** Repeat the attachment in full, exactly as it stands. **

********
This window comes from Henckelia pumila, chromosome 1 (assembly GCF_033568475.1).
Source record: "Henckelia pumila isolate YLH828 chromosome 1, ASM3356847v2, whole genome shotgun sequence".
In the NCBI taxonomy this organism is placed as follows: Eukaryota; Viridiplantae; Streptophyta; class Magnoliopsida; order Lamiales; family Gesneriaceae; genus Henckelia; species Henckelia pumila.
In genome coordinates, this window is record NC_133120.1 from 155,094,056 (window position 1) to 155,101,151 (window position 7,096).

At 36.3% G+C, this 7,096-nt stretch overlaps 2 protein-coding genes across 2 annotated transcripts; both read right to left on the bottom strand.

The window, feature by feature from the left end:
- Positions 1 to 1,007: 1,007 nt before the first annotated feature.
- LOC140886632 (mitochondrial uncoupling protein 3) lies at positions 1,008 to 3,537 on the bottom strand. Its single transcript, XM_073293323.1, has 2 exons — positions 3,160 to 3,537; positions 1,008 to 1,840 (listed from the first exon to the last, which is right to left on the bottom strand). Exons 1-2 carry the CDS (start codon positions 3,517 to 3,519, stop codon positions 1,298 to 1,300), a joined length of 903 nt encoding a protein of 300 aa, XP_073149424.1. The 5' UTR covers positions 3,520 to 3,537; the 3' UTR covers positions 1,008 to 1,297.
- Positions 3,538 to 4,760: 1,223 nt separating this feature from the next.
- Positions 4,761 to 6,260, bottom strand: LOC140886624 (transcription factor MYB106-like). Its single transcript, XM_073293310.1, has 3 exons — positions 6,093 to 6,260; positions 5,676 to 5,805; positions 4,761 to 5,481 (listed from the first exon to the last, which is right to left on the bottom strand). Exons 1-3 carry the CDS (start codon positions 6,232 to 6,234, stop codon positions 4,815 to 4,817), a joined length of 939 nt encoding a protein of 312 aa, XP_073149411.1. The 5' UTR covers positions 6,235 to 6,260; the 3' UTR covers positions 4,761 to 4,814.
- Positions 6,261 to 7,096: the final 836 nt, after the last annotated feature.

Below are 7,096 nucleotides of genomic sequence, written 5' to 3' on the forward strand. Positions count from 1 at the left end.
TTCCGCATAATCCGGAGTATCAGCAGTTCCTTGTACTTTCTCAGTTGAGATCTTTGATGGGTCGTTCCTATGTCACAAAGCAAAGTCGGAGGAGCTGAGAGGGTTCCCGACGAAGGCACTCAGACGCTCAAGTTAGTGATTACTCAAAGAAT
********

This window comes from Henckelia pumila, chromosome 1 (assembly GCF_033568475.1).
Source record: "Henckelia pumila isolate YLH828 chromosome 1, ASM3356847v2, whole genome shotgun sequence".
In the NCBI taxonomy this organism is placed as follows: Eukaryota; Viridiplantae; Streptophyta; class Magnoliopsida; order Lamiales; family Gesneriaceae; genus Henckelia; species Henckelia pumila.
In genome coordinates, this window is record NC_133120.1 from 155,094,056 (window position 1) to 155,101,151 (window position 7,096).

At 36.3% G+C, this 7,096-nt stretch overlaps 2 protein-coding genes across 2 annotated transcripts; both read right to left on the bottom strand.

The window, feature by feature from the left end:
- Positions 1 to 1,007: 1,007 nt before the first annotated feature.
- LOC140886632 (mitochondrial uncoupling protein 3) lies at positions 1,008 to 3,537 on the bottom strand. Its single transcript, XM_073293323.1, has 2 exons — positions 3,160 to 3,537; positions 1,008 to 1,840 (listed from the first exon to the last, which is right to left on the bottom strand). Exons 1-2 carry the CDS (start codon positions 3,517 to 3,519, stop codon positions 1,298 to 1,300), a joined length of 903 nt encoding a protein of 300 aa, XP_073149424.1. The 5' UTR covers positions 3,520 to 3,537; the 3' UTR covers positions 1,008 to 1,297.
- Positions 3,538 to 4,760: 1,223 nt separating this feature from the next.
- Positions 4,761 to 6,260, bottom strand: LOC140886624 (transcription factor MYB106-like). Its single transcript, XM_073293310.1, has 3 exons — positions 6,093 to 6,260; positions 5,676 to 5,805; positions 4,761 to 5,481 (listed from the first exon to the last, which is right to left on the bottom strand). Exons 1-3 carry the CDS (start codon positions 6,232 to 6,234, stop codon positions 4,815 to 4,817), a joined length of 939 nt encoding a protein of 312 aa, XP_073149411.1. The 5' UTR covers positions 6,235 to 6,260; the 3' UTR covers positions 4,761 to 4,814.
- Positions 6,261 to 7,096: the final 836 nt, after the last annotated feature.

Below are 7,096 nucleotides of genomic sequence, written 5' to 3' on the forward strand. Positions count from 1 at the left end.
TTCCGCATAATCCGGAGTATCAGCAGTTCCTTGTACTTTCTCAGTTGAGATCTTTGATGGGTCGTTCCTATGTCACAAAGCAAAGTCGGAGGAGCTGAGAGGGTTCCCGACGAAGGCACTCAGACGCTCAAGTTAGTGATTACTCAAAGAAT